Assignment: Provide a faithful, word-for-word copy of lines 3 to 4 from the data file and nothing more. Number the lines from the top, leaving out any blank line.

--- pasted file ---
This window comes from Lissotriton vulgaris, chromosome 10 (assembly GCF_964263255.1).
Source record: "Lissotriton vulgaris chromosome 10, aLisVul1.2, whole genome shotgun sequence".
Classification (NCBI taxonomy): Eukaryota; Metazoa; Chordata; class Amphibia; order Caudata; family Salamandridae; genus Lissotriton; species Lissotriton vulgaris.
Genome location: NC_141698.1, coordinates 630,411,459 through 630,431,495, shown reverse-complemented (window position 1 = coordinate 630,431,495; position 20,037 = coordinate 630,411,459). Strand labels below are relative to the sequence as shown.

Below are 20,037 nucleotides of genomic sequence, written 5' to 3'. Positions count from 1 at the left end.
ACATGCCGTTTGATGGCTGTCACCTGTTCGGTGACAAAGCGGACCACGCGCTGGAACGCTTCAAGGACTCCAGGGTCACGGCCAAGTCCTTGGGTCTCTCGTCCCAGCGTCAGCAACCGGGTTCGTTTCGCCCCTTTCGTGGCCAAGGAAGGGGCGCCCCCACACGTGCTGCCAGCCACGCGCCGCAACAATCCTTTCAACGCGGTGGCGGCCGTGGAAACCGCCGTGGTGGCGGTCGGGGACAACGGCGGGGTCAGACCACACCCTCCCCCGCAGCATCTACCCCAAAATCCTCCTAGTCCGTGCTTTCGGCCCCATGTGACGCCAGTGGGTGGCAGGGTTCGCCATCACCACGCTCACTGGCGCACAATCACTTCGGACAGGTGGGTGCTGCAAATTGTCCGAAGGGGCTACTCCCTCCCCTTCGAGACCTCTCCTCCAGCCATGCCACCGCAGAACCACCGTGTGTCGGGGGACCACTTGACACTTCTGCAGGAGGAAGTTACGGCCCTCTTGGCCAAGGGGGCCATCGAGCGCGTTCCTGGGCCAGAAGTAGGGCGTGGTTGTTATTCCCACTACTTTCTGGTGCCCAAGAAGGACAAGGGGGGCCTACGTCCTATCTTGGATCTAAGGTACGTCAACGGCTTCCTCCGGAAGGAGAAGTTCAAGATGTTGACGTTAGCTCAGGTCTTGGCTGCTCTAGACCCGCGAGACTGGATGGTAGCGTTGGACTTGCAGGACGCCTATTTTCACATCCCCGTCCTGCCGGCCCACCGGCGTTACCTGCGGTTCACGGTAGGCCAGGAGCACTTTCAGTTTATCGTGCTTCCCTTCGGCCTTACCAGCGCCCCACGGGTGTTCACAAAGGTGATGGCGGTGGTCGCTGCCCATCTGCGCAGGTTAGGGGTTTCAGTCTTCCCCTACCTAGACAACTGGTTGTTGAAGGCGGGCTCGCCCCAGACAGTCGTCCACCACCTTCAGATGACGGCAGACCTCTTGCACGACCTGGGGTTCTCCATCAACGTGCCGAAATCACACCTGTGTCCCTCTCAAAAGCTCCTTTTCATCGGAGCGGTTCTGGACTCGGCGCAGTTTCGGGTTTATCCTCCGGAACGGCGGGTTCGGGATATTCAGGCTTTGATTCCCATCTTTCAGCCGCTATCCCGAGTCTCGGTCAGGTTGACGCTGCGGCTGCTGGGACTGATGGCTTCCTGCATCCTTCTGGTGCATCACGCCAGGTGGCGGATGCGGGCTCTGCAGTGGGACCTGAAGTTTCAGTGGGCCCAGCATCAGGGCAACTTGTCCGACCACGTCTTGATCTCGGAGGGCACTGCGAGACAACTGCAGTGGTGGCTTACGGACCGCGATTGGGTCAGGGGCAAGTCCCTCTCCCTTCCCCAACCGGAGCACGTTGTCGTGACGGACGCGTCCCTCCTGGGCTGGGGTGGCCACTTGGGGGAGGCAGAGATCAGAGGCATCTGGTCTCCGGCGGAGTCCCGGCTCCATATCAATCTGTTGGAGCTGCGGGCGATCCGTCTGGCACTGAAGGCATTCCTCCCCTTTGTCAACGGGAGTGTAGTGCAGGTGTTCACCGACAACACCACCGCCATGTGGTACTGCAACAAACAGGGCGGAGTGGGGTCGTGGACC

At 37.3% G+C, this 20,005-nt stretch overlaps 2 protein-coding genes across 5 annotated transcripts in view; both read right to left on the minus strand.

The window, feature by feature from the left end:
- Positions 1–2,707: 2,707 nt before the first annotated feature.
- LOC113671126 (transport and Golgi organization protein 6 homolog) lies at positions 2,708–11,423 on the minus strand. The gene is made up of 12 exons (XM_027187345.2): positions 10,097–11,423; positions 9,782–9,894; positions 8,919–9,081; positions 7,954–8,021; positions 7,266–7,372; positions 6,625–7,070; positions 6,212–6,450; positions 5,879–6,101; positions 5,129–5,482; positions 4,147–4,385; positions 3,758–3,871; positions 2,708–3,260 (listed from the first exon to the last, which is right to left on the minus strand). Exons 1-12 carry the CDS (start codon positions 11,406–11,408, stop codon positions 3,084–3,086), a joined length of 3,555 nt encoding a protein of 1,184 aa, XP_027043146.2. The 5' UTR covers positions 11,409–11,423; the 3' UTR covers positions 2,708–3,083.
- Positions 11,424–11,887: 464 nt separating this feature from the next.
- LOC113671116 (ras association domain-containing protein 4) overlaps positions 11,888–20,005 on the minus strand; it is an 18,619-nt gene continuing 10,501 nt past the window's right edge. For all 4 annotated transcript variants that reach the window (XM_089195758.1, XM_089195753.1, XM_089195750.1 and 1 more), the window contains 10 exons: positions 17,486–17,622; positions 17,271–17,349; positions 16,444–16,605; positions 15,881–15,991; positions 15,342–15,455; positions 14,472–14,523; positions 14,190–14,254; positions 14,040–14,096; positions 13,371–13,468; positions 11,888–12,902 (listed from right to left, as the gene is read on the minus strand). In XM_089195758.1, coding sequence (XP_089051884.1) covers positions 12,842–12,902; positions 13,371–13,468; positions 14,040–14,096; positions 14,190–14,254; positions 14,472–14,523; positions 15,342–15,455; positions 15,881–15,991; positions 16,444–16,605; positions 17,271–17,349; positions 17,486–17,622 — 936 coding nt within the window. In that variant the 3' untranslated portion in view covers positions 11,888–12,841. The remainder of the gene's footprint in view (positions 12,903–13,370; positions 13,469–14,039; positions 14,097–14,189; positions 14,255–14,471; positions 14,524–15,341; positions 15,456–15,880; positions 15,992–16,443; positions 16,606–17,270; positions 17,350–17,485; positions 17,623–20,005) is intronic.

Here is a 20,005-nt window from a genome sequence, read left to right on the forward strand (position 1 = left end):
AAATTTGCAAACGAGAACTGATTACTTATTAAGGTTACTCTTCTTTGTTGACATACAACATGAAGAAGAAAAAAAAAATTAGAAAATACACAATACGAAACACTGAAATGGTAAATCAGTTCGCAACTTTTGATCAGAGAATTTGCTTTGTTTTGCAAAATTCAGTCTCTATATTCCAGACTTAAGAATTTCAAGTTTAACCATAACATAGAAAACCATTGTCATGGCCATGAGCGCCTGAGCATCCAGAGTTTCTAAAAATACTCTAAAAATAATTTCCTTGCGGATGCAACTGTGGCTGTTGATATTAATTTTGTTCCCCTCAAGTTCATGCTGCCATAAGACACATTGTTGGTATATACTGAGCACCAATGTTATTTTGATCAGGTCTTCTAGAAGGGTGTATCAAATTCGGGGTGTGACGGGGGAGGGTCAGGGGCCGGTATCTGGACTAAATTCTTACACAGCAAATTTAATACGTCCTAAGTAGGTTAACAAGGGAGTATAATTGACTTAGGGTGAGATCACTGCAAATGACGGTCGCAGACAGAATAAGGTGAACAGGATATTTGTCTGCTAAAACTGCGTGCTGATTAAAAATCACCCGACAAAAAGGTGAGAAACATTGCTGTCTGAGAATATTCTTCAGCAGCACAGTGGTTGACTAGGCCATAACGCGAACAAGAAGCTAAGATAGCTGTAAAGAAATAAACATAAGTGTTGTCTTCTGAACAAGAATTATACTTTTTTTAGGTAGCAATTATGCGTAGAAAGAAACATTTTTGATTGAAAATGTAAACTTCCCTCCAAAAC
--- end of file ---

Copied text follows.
Classification (NCBI taxonomy): Eukaryota; Metazoa; Chordata; class Amphibia; order Caudata; family Salamandridae; genus Lissotriton; species Lissotriton vulgaris.
Genome location: NC_141698.1, coordinates 630,411,459 through 630,431,495, shown reverse-complemented (window position 1 = coordinate 630,431,495; position 20,037 = coordinate 630,411,459). Strand labels below are relative to the sequence as shown.